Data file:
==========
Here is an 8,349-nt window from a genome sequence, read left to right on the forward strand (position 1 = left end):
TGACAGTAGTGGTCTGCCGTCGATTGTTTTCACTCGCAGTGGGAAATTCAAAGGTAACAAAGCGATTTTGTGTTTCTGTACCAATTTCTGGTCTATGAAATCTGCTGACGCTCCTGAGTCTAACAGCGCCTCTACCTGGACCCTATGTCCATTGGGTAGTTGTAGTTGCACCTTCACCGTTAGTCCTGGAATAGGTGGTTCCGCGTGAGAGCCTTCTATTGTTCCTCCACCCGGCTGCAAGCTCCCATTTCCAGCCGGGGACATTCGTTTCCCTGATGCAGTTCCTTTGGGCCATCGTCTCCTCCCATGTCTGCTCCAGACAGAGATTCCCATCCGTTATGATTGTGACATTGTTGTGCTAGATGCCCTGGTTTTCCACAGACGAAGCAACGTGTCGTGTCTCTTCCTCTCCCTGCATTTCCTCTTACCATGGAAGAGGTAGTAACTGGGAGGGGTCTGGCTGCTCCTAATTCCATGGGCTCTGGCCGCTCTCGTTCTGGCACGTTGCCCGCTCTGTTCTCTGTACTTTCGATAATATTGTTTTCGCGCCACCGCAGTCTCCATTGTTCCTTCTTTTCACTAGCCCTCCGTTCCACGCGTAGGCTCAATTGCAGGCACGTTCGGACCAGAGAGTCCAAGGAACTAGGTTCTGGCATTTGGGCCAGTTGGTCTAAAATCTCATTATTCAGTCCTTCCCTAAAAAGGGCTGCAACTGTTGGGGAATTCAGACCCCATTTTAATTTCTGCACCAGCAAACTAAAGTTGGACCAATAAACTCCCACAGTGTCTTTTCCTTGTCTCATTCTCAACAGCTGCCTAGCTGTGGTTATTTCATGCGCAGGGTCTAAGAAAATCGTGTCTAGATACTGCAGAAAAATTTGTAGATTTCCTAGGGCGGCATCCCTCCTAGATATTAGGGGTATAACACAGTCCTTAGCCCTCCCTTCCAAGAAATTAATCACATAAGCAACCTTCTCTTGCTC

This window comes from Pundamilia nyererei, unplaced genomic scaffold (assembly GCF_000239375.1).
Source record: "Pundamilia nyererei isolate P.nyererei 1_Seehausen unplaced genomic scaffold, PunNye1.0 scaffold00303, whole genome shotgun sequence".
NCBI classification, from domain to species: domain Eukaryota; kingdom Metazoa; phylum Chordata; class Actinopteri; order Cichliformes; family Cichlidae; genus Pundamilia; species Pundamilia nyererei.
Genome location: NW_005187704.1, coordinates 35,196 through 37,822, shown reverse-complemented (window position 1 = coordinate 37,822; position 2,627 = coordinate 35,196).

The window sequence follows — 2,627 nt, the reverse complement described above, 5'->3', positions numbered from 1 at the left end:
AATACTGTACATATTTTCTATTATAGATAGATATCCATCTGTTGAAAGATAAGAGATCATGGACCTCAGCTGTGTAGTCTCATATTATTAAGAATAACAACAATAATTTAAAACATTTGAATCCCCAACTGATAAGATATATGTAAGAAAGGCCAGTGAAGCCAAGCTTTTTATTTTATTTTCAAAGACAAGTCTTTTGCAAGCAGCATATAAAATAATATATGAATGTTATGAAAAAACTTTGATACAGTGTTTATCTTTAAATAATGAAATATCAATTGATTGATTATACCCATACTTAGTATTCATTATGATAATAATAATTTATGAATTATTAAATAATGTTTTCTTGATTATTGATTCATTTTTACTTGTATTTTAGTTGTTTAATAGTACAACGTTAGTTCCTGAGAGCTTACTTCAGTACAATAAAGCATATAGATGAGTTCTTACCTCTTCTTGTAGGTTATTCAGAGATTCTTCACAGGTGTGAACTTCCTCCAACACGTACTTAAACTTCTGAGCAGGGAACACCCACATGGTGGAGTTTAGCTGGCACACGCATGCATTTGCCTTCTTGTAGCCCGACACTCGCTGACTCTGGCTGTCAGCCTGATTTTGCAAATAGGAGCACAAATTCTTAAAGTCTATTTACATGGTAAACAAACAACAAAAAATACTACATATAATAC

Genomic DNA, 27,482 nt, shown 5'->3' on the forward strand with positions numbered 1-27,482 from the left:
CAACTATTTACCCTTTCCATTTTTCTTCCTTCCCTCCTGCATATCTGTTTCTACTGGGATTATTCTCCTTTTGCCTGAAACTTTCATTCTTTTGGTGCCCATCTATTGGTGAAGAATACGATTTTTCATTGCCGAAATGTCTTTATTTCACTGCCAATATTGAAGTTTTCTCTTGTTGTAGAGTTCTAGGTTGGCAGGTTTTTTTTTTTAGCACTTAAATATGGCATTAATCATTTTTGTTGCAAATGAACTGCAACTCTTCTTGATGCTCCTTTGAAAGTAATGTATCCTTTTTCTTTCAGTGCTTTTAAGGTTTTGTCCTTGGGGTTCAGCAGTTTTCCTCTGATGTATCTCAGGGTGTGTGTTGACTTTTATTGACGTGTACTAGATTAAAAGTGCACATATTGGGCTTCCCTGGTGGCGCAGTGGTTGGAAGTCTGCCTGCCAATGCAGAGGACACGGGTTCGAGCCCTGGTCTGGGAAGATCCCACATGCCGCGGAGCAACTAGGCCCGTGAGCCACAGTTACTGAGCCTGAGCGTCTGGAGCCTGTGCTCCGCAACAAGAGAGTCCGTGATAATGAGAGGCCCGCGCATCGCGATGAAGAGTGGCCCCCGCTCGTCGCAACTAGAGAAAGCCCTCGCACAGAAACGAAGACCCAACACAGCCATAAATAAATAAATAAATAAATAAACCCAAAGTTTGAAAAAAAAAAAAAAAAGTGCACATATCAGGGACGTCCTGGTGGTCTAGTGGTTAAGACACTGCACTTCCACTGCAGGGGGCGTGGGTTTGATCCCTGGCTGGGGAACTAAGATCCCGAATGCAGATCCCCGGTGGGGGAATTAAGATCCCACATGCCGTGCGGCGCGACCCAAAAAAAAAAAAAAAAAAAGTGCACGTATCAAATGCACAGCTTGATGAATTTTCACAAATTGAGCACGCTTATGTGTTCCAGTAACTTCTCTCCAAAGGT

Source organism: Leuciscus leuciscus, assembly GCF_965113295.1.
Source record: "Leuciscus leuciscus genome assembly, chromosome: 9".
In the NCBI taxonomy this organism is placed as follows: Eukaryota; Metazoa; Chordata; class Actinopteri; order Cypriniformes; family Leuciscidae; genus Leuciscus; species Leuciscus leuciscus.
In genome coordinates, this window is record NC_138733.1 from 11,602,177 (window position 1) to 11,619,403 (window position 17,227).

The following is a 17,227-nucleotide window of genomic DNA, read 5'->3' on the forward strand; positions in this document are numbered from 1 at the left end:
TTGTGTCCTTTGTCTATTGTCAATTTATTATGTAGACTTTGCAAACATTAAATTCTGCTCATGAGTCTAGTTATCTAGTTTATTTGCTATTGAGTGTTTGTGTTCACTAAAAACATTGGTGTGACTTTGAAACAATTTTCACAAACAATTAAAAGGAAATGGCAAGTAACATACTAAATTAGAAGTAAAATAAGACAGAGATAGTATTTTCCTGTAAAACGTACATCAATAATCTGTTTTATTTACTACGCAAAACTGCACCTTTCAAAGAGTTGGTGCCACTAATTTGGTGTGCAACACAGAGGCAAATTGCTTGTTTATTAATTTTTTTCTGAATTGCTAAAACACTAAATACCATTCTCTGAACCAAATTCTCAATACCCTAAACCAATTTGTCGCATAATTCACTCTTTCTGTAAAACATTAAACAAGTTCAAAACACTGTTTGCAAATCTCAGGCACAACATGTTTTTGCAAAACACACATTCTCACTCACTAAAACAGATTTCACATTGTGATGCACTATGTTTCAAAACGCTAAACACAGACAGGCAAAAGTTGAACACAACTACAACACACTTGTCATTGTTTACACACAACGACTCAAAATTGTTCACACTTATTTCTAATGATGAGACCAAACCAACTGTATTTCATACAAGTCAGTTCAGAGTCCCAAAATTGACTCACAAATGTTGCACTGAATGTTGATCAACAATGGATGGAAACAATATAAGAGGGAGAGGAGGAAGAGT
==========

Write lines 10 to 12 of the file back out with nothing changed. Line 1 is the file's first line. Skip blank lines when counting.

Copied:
CAACTATTTACCCTTTCCATTTTTCTTCCTTCCCTCCTGCATATCTGTTTCTACTGGGATTATTCTCCTTTTGCCTGAAACTTTCATTCTTTTGGTGCCCATCTATTGGTGAAGAATACGATTTTTCATTGCCGAAATGTCTTTATTTCACTGCCAATATTGAAGTTTTCTCTTGTTGTAGAGTTCTAGGTTGGCAGGTTTTTTTTTTTAGCACTTAAATATGGCATTAATCATTTTTGTTGCAAATGAACTGCAACTCTTCTTGATGCTCCTTTGAAAGTAATGTATCCTTTTTCTTTCAGTGCTTTTAAGGTTTTGTCCTTGGGGTTCAGCAGTTTTCCTCTGATGTATCTCAGGGTGTGTGTTGACTTTTATTGACGTGTACTAGATTAAAAGTGCACATATTGGGCTTCCCTGGTGGCGCAGTGGTTGGAAGTCTGCCTGCCAATGCAGAGGACACGGGTTCGAGCCCTGGTCTGGGAAGATCCCACATGCCGCGGAGCAACTAGGCCCGTGAGCCACAGTTACTGAGCCTGAGCGTCTGGAGCCTGTGCTCCGCAACAAGAGAGTCCGTGATAATGAGAGGCCCGCGCATCGCGATGAAGAGTGGCCCCCGCTCGTCGCAACTAGAGAAAGCCCTCGCACAGAAACGAAGACCCAACACAGCCATAAATAAATAAATAAATAAATAAACCCAAAGTTTGAAAAAAAAAAAAAAAAGTGCACATATCAGGGACGTCCTGGTGGTCTAGTGGTTAAGACACTGCACTTCCACTGCAGGGGGCGTGGGTTTGATCCCTGGCTGGGGAACTAAGATCCCGAATGCAGATCCCCGGTGGGGGAATTAAGATCCCACATGCCGTGCGGCGCGACCCAAAAAAAAAAAAAAAAAAAGTGCACGTATCAAATGCACAGCTTGATGAATTTTCACAAATTGAGCACGCTTATGTGTTCCAGTAACTTCTCTCCAAAGGT

Source organism: Leuciscus leuciscus, assembly GCF_965113295.1.
Source record: "Leuciscus leuciscus genome assembly, chromosome: 9".